The United States has adopted a similar position in Syria with its calls for arming of the rebels. The “rebels,” so-called, are a fractious crew of jihadists, militants, thugs, criminals and the depraved. By far the most effective – some say the only effective – groups are the al Qaida-linked jihadists. But even these groups are at loggerheads, with a Syrian group fighting to remove the president, and an Iraqi group fighting for far more ambitious, global agenda. And so the Geneva 2 talks are in jeopardy not because Syrian president Bashar Al Assad is refusing to attend – he will – but because the “rebels” cannot agree upon anything, even a representative. Which confirms that this group can in no way be described as “an opposition” let alone a “government-in-waiting.” Supplying heavy weaponry to such a group is beyond foolhardy. It is reckless.

The “rebels” do not promise stability. They promise the opposite, and the majority of Syrians have already figured this out. Surveys released last week by the most impartial Western NGOs active in the Syrian conflict showed approximately 70 per cent of the Syrian people support Assad, and these supporters include the country’s Sunni business classes. Despite all their objections to his strongman tactics, Syrians understand what they have lost, and they reckon Assad is their best shot to get it back. “It” is stability, a precious commodity too often ignored until it is gone.

So when U.K. foreign minister William Hague engineers the lifting of the Syrian arms embargo, when U.S. Senator John McCain calls for arming of the jihadists, when Saudi-affiliated extremists call for the overthrow of Assad, it behooves ordinary Westerners to ask who these people actually represent.

Because they don’t seem to represent the people of Syria, and they certainly do not represent majority opinion in the West. A recent U.K. survey showed that less than one-quarter of Britons agree with arming the rebels, while fewer than 15 per cent of Americans supported the idea in a Wall Street Journal poll released on Wednesday. But guess what? Nearly 60 per cent of Britons, and nearly 50 per cent of Americans want their governments to provide humanitarian aid – and not just to the Syrians inside that nation’s borders, but to the refugees living in extremely difficult conditions inside Jordan, Turkey and Iraq.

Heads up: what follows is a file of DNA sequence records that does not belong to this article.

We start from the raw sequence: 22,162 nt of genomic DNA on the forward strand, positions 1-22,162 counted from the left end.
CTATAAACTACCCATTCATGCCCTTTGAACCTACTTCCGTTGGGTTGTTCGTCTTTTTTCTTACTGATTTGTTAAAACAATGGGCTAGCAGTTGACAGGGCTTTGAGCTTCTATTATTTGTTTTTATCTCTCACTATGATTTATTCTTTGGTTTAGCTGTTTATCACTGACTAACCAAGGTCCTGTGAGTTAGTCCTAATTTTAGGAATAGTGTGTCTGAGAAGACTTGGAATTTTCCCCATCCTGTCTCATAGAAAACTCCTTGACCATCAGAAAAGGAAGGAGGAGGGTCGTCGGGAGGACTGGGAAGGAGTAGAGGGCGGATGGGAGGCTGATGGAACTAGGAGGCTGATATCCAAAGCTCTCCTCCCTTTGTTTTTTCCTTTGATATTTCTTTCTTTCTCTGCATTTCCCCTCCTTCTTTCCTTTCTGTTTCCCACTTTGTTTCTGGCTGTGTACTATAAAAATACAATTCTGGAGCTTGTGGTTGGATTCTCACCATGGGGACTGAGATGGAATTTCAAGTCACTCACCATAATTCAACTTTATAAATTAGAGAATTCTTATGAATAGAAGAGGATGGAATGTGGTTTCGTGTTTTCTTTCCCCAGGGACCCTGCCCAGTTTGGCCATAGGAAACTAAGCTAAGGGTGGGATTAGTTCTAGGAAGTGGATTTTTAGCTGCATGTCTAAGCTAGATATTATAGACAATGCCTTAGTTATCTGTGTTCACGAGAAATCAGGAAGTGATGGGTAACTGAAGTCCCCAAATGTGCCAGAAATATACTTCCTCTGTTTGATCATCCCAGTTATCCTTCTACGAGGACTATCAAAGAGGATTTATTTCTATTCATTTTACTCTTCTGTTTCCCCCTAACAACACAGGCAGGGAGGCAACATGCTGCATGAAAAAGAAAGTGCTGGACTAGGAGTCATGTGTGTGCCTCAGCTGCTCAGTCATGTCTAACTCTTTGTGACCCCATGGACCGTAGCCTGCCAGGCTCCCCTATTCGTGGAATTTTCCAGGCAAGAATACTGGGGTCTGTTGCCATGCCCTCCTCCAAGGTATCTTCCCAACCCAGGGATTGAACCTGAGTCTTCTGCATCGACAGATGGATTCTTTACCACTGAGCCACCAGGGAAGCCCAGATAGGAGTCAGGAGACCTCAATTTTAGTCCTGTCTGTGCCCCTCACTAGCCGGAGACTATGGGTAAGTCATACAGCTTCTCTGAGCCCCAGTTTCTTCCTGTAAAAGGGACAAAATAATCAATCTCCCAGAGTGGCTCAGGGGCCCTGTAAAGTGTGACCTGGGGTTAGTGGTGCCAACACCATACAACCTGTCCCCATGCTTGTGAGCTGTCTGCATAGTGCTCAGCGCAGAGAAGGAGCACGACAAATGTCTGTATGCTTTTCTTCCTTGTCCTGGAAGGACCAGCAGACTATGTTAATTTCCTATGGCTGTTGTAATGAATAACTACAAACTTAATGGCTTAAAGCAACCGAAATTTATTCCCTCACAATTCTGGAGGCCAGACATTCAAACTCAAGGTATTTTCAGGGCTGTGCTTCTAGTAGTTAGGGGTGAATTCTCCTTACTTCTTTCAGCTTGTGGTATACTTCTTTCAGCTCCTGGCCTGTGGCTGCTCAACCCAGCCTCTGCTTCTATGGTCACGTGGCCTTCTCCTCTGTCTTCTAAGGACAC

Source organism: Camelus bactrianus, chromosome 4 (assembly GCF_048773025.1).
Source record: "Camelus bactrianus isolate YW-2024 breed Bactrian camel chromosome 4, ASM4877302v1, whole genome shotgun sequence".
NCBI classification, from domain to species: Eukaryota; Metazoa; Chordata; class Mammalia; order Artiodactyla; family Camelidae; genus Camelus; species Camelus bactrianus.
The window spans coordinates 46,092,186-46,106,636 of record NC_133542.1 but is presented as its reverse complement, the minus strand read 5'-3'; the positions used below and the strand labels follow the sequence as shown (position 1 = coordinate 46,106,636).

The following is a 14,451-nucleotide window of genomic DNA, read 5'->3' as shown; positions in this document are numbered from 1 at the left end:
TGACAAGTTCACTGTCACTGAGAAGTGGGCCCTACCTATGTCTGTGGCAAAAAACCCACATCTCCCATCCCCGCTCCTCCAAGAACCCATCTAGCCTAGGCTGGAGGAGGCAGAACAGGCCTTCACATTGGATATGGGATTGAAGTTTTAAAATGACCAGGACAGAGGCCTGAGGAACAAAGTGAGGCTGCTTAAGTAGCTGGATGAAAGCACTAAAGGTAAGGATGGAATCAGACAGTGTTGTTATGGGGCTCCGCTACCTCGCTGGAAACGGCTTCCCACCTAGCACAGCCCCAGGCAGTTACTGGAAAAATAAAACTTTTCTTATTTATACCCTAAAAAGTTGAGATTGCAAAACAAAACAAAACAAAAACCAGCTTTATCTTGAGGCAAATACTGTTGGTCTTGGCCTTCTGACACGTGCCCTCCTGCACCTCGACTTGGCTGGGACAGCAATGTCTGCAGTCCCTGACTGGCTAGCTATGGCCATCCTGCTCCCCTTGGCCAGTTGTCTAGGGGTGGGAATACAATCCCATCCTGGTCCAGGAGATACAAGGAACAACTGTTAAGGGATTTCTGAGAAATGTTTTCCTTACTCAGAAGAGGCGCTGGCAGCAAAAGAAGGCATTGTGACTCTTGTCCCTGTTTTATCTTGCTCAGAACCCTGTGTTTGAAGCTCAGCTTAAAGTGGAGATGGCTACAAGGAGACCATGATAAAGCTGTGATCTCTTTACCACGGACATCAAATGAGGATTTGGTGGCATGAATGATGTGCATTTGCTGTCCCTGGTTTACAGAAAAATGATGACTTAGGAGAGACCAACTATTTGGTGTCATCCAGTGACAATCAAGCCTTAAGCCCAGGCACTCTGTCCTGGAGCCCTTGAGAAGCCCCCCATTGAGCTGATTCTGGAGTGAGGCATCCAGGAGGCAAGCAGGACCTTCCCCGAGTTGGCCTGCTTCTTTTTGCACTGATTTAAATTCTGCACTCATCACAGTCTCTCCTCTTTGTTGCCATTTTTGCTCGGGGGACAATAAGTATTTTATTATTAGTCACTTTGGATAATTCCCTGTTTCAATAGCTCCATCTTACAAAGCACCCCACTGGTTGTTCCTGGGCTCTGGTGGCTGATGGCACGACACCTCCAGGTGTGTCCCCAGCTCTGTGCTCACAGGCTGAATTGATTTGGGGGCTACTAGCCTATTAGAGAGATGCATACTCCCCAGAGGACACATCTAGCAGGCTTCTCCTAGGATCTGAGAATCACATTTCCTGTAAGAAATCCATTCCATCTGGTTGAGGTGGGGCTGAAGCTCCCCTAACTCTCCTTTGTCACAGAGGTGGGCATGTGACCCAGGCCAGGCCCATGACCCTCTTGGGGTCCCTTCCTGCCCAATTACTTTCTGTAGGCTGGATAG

So understanding the ICRC’s success in Afghanistan really isn’t that difficult. In fact, the Red Cross is more representative of majority Western opinion than our own leaders. The only logical conclusion is that Westerners are decent people, but that Western leaders are not.

So if we Westerners are also to take a message from the Red Cross bombs, it is that we have a responsibility to enforce our leaders’ legislative duty to represent and promote our views, rather than the views of – whom, exactly? Who does John McCain actually represent? Who is William Hague acting on behalf of? Because it’s certainly not us.

The Western electorate actively opposes arming the rebels, and it wants an immediate increase in humanitarian aid. It also wants a sincere effort toward a peaceful resolution that respects the majority Syrian view. How many more innocents have to get killed or bombed before our elected representatives, so-called, “get the message?”

Sarah Davison is a former Yukon journalist who attended the Johns Hopkins’ School of Advanced International Studies in Washington, D.C. She currently lives in Whitehorse.